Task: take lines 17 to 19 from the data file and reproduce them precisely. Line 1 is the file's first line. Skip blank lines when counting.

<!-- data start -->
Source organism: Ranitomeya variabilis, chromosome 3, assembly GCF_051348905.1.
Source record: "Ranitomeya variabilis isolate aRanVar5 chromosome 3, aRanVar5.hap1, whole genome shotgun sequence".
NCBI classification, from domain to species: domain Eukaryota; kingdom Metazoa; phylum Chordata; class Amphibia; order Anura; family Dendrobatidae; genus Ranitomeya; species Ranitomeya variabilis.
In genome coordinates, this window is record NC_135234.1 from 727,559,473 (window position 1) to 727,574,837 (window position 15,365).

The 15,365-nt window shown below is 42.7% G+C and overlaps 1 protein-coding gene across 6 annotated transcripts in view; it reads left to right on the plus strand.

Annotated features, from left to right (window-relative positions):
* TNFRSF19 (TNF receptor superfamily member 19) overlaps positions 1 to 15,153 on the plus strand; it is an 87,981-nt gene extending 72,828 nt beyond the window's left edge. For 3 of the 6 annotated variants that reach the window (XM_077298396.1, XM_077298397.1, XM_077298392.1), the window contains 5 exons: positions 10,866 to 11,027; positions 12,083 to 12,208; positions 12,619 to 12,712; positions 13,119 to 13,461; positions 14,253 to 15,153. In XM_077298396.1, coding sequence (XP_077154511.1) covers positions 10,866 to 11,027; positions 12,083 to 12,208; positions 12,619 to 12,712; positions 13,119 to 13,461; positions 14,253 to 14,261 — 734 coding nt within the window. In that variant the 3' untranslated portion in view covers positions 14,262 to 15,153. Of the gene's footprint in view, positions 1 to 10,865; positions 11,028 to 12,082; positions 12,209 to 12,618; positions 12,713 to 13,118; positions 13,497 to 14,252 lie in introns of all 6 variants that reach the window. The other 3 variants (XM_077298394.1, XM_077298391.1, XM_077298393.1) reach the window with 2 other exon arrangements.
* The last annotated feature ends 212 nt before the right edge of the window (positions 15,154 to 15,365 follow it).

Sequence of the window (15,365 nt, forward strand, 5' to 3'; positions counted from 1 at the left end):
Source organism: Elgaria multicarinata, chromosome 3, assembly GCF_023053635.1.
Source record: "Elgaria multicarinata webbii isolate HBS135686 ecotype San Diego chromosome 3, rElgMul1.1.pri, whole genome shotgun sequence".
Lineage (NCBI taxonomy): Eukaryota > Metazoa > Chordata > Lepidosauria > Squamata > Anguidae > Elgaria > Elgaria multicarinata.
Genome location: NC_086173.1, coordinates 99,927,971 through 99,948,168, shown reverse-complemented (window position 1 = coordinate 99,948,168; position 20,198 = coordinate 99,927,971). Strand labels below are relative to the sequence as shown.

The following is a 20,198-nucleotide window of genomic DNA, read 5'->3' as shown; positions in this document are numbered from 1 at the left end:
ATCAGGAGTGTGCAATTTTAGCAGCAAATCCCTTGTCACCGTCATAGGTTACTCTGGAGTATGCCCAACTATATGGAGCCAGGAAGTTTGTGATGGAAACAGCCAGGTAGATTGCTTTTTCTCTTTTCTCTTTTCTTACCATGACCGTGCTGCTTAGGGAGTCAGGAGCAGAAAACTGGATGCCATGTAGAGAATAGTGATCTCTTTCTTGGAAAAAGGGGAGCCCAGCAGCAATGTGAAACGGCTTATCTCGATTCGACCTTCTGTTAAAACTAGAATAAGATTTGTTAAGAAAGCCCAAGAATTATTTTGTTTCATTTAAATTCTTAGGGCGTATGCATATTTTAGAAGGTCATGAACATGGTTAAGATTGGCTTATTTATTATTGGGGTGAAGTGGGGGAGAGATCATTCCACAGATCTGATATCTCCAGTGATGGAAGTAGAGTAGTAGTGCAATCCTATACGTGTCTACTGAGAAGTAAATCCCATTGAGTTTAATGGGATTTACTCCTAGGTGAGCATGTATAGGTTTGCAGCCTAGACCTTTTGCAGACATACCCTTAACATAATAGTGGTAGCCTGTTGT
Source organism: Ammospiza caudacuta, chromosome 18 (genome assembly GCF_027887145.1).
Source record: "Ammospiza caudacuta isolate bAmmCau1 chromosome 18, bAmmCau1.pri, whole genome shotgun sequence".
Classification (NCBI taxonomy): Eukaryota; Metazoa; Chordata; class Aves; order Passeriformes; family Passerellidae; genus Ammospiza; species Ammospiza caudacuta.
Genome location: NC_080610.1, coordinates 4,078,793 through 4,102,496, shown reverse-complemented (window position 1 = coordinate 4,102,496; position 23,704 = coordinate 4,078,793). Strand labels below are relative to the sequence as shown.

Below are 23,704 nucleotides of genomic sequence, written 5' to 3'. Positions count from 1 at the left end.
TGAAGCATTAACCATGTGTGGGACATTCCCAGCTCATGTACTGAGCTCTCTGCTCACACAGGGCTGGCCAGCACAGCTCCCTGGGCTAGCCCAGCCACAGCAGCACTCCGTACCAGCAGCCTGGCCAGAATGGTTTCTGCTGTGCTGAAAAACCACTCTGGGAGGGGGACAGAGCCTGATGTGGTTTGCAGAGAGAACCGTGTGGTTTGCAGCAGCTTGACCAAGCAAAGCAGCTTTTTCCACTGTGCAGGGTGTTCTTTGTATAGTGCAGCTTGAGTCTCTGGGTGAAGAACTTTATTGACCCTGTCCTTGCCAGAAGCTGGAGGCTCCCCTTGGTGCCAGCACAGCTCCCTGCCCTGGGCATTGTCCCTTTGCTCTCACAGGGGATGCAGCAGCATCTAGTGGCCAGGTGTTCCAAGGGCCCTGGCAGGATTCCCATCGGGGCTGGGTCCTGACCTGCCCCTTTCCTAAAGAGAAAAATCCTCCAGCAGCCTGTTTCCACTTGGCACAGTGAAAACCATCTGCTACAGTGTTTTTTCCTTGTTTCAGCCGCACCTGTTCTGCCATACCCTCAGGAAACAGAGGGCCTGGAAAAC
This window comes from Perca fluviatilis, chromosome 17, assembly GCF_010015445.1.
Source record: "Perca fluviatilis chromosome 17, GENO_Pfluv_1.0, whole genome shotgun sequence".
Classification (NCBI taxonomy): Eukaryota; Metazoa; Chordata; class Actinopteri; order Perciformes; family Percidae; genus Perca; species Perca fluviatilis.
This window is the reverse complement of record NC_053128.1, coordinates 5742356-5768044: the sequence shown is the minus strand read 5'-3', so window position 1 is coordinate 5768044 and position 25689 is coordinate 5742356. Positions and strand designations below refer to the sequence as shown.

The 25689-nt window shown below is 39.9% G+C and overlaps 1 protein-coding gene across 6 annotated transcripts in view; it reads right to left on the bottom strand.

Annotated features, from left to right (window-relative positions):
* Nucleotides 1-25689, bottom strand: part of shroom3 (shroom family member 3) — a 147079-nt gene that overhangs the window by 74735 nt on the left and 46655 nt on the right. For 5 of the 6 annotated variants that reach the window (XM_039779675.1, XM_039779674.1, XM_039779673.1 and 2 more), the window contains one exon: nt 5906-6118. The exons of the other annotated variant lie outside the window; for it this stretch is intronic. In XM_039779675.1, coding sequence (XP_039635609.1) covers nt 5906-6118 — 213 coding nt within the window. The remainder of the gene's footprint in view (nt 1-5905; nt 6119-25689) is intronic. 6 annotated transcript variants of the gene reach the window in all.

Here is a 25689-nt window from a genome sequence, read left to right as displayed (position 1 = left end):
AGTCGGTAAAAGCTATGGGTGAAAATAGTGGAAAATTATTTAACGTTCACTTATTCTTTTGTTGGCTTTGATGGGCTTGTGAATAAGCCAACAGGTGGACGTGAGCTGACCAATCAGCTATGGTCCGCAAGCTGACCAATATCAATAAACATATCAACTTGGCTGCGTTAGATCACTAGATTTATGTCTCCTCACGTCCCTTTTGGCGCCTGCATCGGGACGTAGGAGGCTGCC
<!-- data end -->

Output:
Source record: "Ammospiza caudacuta isolate bAmmCau1 chromosome 18, bAmmCau1.pri, whole genome shotgun sequence".
Classification (NCBI taxonomy): Eukaryota; Metazoa; Chordata; class Aves; order Passeriformes; family Passerellidae; genus Ammospiza; species Ammospiza caudacuta.
Genome location: NC_080610.1, coordinates 4,078,793 through 4,102,496, shown reverse-complemented (window position 1 = coordinate 4,102,496; position 23,704 = coordinate 4,078,793). Strand labels below are relative to the sequence as shown.